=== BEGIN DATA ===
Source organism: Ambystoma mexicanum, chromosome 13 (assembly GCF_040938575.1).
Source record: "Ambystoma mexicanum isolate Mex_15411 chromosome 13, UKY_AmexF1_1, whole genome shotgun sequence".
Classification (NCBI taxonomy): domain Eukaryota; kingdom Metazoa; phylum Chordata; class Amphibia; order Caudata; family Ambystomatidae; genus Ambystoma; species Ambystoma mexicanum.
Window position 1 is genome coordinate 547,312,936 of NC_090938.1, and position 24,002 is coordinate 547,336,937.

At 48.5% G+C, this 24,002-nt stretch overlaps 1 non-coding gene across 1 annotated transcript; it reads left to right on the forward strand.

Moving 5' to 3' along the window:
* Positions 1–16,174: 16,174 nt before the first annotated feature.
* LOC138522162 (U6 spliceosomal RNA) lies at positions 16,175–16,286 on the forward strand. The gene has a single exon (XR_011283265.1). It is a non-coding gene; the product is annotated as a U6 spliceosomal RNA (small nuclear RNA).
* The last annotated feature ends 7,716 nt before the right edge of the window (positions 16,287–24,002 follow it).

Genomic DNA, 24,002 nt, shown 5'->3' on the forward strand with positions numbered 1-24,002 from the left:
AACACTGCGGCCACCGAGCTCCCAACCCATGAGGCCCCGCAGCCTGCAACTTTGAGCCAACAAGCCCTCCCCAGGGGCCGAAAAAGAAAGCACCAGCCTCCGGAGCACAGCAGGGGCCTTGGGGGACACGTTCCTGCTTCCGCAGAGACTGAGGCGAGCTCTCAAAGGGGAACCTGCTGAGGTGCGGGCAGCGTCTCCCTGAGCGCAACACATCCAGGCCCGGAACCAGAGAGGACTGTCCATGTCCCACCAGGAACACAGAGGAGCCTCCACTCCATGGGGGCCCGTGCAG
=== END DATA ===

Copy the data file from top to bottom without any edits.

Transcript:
Source organism: Ambystoma mexicanum, chromosome 13 (assembly GCF_040938575.1).
Source record: "Ambystoma mexicanum isolate Mex_15411 chromosome 13, UKY_AmexF1_1, whole genome shotgun sequence".
Classification (NCBI taxonomy): domain Eukaryota; kingdom Metazoa; phylum Chordata; class Amphibia; order Caudata; family Ambystomatidae; genus Ambystoma; species Ambystoma mexicanum.
Window position 1 is genome coordinate 547,312,936 of NC_090938.1, and position 24,002 is coordinate 547,336,937.

At 48.5% G+C, this 24,002-nt stretch overlaps 1 non-coding gene across 1 annotated transcript; it reads left to right on the forward strand.

Moving 5' to 3' along the window:
* Positions 1–16,174: 16,174 nt before the first annotated feature.
* LOC138522162 (U6 spliceosomal RNA) lies at positions 16,175–16,286 on the forward strand. The gene has a single exon (XR_011283265.1). It is a non-coding gene; the product is annotated as a U6 spliceosomal RNA (small nuclear RNA).
* The last annotated feature ends 7,716 nt before the right edge of the window (positions 16,287–24,002 follow it).

Genomic DNA, 24,002 nt, shown 5'->3' on the forward strand with positions numbered 1-24,002 from the left:
AACACTGCGGCCACCGAGCTCCCAACCCATGAGGCCCCGCAGCCTGCAACTTTGAGCCAACAAGCCCTCCCCAGGGGCCGAAAAAGAAAGCACCAGCCTCCGGAGCACAGCAGGGGCCTTGGGGGACACGTTCCTGCTTCCGCAGAGACTGAGGCGAGCTCTCAAAGGGGAACCTGCTGAGGTGCGGGCAGCGTCTCCCTGAGCGCAACACATCCAGGCCCGGAACCAGAGAGGACTGTCCATGTCCCACCAGGAACACAGAGGAGCCTCCACTCCATGGGGGCCCGTGCAG